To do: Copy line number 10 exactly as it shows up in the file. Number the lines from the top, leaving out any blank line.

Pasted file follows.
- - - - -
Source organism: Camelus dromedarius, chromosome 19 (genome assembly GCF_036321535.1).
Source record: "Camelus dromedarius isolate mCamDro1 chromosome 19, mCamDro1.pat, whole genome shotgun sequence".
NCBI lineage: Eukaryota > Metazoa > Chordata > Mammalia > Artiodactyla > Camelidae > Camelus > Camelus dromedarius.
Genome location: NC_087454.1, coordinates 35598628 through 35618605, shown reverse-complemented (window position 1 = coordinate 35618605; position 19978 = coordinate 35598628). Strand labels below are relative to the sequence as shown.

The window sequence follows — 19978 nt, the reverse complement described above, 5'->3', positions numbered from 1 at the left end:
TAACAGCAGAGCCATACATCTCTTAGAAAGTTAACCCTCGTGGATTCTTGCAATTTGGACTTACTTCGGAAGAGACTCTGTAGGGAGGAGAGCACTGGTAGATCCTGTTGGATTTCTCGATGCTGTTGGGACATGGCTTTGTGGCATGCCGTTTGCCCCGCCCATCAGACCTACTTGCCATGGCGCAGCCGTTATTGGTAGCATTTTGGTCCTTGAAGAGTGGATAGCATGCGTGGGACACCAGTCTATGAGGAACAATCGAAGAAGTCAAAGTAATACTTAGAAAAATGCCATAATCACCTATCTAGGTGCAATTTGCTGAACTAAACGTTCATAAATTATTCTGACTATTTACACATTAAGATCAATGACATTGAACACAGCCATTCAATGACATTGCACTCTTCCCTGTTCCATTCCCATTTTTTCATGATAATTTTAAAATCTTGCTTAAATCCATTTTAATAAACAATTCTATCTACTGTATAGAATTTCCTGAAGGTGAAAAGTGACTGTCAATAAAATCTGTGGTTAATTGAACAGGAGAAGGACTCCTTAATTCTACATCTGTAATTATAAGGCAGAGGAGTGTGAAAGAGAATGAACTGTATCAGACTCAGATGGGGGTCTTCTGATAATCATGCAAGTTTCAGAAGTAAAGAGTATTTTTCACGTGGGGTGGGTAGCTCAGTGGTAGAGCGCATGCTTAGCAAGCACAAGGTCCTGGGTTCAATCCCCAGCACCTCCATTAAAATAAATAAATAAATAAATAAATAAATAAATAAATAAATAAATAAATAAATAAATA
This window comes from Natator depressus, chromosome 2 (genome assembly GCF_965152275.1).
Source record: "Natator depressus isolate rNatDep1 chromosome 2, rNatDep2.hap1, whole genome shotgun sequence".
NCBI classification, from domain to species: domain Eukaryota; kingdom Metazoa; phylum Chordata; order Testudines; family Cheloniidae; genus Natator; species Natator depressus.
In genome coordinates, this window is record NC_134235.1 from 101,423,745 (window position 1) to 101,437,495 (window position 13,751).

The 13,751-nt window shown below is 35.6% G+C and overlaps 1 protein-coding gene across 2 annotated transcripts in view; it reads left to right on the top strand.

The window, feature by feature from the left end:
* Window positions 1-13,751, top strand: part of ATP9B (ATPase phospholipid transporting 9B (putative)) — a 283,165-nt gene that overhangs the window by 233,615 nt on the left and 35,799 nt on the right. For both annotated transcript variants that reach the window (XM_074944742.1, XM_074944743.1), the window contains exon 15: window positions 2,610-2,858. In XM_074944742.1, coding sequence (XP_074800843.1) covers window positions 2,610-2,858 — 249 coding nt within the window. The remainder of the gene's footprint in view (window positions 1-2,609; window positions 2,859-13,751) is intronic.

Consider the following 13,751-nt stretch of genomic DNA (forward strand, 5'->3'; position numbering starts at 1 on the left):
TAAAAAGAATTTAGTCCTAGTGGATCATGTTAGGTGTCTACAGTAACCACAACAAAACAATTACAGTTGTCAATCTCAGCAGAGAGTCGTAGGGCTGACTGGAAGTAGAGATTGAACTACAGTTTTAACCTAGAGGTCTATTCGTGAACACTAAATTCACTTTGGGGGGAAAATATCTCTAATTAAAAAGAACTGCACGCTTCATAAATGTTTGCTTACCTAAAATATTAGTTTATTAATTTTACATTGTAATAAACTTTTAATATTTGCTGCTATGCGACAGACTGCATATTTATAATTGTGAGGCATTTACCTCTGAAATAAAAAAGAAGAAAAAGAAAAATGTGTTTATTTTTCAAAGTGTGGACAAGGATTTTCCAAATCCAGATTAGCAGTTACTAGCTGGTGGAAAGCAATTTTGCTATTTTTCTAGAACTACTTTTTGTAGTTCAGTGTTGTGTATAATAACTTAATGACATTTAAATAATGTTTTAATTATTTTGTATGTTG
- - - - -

In genome coordinates, this window is record NC_134235.1 from 101,423,745 (window position 1) to 101,437,495 (window position 13,751).